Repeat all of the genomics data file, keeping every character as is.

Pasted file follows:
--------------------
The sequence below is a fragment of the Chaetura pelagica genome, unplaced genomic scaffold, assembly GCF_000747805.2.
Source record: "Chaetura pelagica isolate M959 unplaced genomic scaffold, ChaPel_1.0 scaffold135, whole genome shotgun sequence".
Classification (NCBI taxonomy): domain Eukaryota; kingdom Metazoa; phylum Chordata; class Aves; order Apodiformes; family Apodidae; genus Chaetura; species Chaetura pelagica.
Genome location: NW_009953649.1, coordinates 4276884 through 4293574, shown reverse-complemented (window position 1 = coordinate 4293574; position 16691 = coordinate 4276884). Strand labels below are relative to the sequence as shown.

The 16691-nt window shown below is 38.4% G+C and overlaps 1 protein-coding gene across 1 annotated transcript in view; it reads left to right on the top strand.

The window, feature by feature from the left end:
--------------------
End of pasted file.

The sequence below is a fragment of the Chaetura pelagica genome, unplaced genomic scaffold, assembly GCF_000747805.2.
Source record: "Chaetura pelagica isolate M959 unplaced genomic scaffold, ChaPel_1.0 scaffold135, whole genome shotgun sequence".
Classification (NCBI taxonomy): domain Eukaryota; kingdom Metazoa; phylum Chordata; class Aves; order Apodiformes; family Apodidae; genus Chaetura; species Chaetura pelagica.
Genome location: NW_009953649.1, coordinates 4276884 through 4293574, shown reverse-complemented (window position 1 = coordinate 4293574; position 16691 = coordinate 4276884). Strand labels below are relative to the sequence as shown.

The 16691-nt window shown below is 38.4% G+C and overlaps 1 protein-coding gene across 1 annotated transcript in view; it reads left to right on the top strand.

The window, feature by feature from the left end: